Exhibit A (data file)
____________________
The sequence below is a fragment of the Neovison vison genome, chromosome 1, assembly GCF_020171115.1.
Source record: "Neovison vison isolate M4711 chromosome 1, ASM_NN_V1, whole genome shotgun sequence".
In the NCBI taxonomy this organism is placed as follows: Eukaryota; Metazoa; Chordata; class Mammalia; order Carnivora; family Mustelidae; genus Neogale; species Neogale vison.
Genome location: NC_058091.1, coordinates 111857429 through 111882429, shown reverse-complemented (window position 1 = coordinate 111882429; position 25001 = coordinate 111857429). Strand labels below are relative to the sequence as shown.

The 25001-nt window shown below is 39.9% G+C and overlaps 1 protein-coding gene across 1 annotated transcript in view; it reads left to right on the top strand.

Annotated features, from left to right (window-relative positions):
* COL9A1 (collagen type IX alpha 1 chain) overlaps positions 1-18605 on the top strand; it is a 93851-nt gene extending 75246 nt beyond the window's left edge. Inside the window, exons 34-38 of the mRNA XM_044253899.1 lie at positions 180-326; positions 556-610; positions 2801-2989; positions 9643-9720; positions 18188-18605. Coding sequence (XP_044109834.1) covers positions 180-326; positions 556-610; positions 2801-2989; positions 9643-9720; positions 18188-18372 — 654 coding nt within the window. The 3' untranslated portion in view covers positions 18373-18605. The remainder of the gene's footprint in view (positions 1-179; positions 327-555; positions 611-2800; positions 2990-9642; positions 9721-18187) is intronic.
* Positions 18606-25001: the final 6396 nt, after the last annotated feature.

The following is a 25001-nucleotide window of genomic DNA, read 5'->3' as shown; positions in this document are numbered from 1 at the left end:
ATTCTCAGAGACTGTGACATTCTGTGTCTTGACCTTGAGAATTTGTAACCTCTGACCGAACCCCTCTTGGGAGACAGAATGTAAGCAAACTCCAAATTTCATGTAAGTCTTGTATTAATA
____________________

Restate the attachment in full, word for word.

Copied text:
The sequence below is a fragment of the Neovison vison genome, chromosome 1, assembly GCF_020171115.1.
Source record: "Neovison vison isolate M4711 chromosome 1, ASM_NN_V1, whole genome shotgun sequence".
In the NCBI taxonomy this organism is placed as follows: Eukaryota; Metazoa; Chordata; class Mammalia; order Carnivora; family Mustelidae; genus Neogale; species Neogale vison.
Genome location: NC_058091.1, coordinates 111857429 through 111882429, shown reverse-complemented (window position 1 = coordinate 111882429; position 25001 = coordinate 111857429). Strand labels below are relative to the sequence as shown.

The 25001-nt window shown below is 39.9% G+C and overlaps 1 protein-coding gene across 1 annotated transcript in view; it reads left to right on the top strand.

Annotated features, from left to right (window-relative positions):
* COL9A1 (collagen type IX alpha 1 chain) overlaps positions 1-18605 on the top strand; it is a 93851-nt gene extending 75246 nt beyond the window's left edge. Inside the window, exons 34-38 of the mRNA XM_044253899.1 lie at positions 180-326; positions 556-610; positions 2801-2989; positions 9643-9720; positions 18188-18605. Coding sequence (XP_044109834.1) covers positions 180-326; positions 556-610; positions 2801-2989; positions 9643-9720; positions 18188-18372 — 654 coding nt within the window. The 3' untranslated portion in view covers positions 18373-18605. The remainder of the gene's footprint in view (positions 1-179; positions 327-555; positions 611-2800; positions 2990-9642; positions 9721-18187) is intronic.
* Positions 18606-25001: the final 6396 nt, after the last annotated feature.

The following is a 25001-nucleotide window of genomic DNA, read 5'->3' as shown; positions in this document are numbered from 1 at the left end:
ATTCTCAGAGACTGTGACATTCTGTGTCTTGACCTTGAGAATTTGTAACCTCTGACCGAACCCCTCTTGGGAGACAGAATGTAAGCAAACTCCAAATTTCATGTAAGTCTTGTATTAATA